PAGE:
Walter Williams (centenarian)
|Walter Washington Williams|
Itawamba County, Mississippi
|Died||December 19, 1959 (aged 117)
Born in Itawamba County, Mississippi, he claimed to have served under General John Bell Hood. He said he had been a foragemaster in Hood's Brigade and Quantrill's Raiders. Since John Salling and all the other "last claimants" were dead, Williams was celebrated as the "last Confederate veteran." When he died in 1959 in Houston, Texas, at the reported age of 117, Ulysses S. Grant III, chairman of the Civil War Centennial, said the death was an occasion for national mourning.
However, in September 1959, Lowell K. Bridwell revealed that he could not find "one single scrap" of substantiating evidence to back up Williams's age or claims of military service, or anyone else's for that matter. Moreover, the 1860 census listed Walter as age 5 in June 1860, suggesting that he was born in November 1854.
When he died December 19, 1959, according to his New York Times obituary, "a newspaper story said a check had failed to find evidence to support the claim. Back in the times when Williams was born, there was very limited documentation to support birth dates, death dates, etc." Based on Bridwell, he would have been eight years old at the time he said he had joined the Confederate Army, eleven months before the war ended in 1865. It also was reported that the National Archives listed no Walter G. Williams as having served in the Confederate Army from either his home state of Mississippi or from Texas, where his family later settled. Archives at Jackson, Mississippi, however, were said to list a Walter Washington Williams as a private. Mr. Williams said that he had used several different middle initials.
Other officials contended that the Archives of the Federal Government are incomplete on the Confederacy and that ages in census records sometimes are inaccurate. A 1991 article by William Marvel gave further details suggesting Williams was born between October 1854 and April 1855.
Irrespective of the controversy, his grave is marked at the Mount Pleasant Church Cemetery near New Baden, Robertson County, Texas. An interpretive sign was provided by the Texas Civil War Centennial Commission in 1963.
The "Soldiers and Sailors of the Confederacy" monument by Donald De Lue at the Gettysburg battlefield site bears an inscription about Williams on the reverse of the base. The inscription reads, "Walter Washington Williams -- who was recognized by the government of the United States as the last surviving Confederate veteran died 1959 at the age of 117 years."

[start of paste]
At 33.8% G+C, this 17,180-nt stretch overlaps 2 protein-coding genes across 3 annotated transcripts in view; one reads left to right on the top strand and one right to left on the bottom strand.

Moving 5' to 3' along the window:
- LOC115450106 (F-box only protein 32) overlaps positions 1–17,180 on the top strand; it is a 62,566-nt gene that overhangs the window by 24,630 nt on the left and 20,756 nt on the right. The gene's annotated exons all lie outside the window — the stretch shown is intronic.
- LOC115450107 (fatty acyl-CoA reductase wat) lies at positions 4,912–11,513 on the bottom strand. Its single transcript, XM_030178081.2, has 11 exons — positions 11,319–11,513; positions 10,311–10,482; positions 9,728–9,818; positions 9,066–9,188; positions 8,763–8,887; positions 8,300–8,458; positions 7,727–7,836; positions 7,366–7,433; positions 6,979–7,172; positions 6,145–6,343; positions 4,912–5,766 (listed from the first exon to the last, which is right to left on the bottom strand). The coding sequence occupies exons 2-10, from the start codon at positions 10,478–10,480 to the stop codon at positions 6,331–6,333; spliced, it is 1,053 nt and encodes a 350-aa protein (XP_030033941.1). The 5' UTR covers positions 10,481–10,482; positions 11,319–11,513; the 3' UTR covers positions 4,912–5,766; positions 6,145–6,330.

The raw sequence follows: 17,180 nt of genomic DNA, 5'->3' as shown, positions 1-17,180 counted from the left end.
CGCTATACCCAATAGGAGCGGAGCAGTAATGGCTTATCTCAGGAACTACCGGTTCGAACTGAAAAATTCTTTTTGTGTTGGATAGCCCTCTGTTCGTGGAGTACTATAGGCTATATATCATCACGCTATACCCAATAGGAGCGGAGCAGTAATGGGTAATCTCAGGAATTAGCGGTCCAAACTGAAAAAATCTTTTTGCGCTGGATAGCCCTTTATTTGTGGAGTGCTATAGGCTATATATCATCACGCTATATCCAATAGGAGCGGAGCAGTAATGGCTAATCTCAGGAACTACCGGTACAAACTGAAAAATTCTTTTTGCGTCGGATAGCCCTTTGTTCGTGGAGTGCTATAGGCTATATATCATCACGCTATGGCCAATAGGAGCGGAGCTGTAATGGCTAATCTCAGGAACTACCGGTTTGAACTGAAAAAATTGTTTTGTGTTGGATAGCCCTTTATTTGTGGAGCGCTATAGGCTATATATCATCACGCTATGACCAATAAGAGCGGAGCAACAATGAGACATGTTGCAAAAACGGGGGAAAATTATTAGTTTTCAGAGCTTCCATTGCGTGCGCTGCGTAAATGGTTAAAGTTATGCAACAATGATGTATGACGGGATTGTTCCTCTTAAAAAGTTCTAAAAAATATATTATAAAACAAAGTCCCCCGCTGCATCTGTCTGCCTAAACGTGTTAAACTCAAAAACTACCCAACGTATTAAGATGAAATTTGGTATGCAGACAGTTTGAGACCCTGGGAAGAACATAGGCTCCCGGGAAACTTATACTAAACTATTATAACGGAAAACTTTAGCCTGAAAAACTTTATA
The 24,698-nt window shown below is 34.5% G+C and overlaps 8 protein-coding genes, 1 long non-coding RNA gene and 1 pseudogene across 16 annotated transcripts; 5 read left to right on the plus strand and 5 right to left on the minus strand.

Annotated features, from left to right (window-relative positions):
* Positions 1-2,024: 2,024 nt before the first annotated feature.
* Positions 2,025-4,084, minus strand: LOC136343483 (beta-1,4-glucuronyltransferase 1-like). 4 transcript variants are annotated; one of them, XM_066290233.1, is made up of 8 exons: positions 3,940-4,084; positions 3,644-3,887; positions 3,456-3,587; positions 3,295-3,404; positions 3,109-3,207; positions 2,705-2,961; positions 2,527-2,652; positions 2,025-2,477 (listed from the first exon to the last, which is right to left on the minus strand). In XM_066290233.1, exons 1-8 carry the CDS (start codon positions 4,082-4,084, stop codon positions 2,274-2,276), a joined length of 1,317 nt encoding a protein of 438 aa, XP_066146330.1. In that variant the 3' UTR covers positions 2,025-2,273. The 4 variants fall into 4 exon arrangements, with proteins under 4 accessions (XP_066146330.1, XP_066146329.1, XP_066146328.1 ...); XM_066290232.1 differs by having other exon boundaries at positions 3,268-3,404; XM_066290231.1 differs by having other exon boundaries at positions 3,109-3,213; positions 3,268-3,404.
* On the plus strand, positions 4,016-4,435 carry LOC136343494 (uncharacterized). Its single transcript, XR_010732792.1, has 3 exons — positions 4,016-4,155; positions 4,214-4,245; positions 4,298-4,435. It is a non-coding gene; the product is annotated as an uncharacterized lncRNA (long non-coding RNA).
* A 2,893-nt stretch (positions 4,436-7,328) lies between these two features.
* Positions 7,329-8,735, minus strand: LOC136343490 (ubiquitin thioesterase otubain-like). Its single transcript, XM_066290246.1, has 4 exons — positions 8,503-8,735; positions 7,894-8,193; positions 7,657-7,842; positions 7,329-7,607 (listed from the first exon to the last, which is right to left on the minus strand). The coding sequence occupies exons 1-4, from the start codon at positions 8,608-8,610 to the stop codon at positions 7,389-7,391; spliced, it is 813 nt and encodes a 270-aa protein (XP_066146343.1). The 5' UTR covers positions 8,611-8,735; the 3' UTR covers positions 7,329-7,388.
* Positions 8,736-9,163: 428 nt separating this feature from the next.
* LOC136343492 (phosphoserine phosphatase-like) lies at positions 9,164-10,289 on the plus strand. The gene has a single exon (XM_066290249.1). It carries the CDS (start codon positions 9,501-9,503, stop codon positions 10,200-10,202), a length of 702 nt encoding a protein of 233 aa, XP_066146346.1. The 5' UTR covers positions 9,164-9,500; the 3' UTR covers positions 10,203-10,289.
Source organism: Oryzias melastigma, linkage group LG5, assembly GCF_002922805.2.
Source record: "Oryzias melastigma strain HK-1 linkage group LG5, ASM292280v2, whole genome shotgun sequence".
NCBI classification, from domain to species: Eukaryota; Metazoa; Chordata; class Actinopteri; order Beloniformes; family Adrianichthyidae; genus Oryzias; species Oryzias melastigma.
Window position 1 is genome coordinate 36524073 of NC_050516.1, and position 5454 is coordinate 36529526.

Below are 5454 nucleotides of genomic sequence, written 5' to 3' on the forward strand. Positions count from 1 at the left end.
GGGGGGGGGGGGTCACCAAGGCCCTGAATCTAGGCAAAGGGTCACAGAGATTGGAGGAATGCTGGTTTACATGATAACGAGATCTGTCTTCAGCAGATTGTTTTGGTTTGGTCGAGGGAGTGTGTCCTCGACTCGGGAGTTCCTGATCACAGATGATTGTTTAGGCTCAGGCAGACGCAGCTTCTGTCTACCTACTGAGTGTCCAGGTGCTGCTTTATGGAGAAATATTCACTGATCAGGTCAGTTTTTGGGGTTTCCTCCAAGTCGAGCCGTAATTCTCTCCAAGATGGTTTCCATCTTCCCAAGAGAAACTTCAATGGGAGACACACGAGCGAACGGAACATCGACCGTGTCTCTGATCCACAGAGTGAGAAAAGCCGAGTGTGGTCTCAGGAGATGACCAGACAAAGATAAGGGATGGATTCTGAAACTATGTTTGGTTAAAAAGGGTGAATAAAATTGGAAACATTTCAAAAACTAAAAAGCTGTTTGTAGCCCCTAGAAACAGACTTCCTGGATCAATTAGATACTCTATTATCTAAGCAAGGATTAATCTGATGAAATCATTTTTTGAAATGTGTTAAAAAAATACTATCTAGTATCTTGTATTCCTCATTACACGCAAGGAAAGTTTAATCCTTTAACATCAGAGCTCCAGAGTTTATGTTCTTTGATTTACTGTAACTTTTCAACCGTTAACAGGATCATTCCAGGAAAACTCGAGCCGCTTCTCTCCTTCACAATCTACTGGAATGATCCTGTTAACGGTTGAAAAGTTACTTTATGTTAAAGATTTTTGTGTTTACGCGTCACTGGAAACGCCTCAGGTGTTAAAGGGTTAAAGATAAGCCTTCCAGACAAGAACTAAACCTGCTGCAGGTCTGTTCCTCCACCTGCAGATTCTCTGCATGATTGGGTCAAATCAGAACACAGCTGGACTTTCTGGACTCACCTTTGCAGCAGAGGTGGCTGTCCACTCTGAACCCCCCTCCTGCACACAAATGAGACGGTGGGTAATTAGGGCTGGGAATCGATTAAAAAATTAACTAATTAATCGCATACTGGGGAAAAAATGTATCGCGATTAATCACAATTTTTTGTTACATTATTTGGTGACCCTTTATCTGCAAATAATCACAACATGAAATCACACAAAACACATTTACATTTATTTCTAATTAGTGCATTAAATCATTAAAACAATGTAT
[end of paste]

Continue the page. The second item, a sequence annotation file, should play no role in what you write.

- Transcript, Interview with Walter W. Williams, George Smathers Library, University of Florida, April 18, 1959
- Encyclopedia of the Veteran in America, by William Pencak, Volume 1, 2009, page 310
- Civil War, A to Z: The Complete Handbook of America's Bloodiest Conflict, by Clifford L. Linedecker, 2005, page 326
- Associated Press (December 23, 1959). "Last Tribute Paid To Walter Williams". The New York Times.
- Associated Press (December 20, 1959). "Reputed Last Civil War Veteran Dies in Texas After Long Illness: Walter Williams Put His Age at 117 – Tributes Note the End of an Era". The New York Times.
- United Press International (September 3, 1959). Texan's Civil War Role in Doubt As Records Indicate Age Is 104. The New York Times
- Newspaper article, Controversial Civil War Figure Wins Support, Los Angeles Times, September 6, 1959
- Newspaper article, Civil War's Last Veteran Dies As Williams Furls Flag At 117, Baltimore Sun, December 20, 1959
- Newspaper article, The Last Survivor?, Toledo Blade, September 9, 1959
- Newspaper article, Walter Williams: Last Civil War veteran Or Hazy Memory?, Daytona Beach Morning Journal, September 4, 1959
- Texan's Civil War Role in Doubt As Records Indicate Age Is 104, New York Times, September 3, 1959
- Newspaper article, Civil War Veteran's Claim Disputed, by Associated Press, published in Spokane Daily Chronicle, September 2, 1959
- Associated Press (September 5, 1959). Texas Leaders Rally In Backing Williams As Ex-Confederate. The New York Times
- Marvel, William (1991). The great impostors. Blue and Gray, Vol VIII, Issue 3.
- Walter Williams page, by George Hill, Civil War Albums.com web site, accessed March 4, 2011
- Franklin Chamber of Commerce biography, Walter Williams, accessed March 4, 2011
- Soldiers& Sailors of the Confederacy Monument GettysburgSculptures.com website, accessed July 22, 2013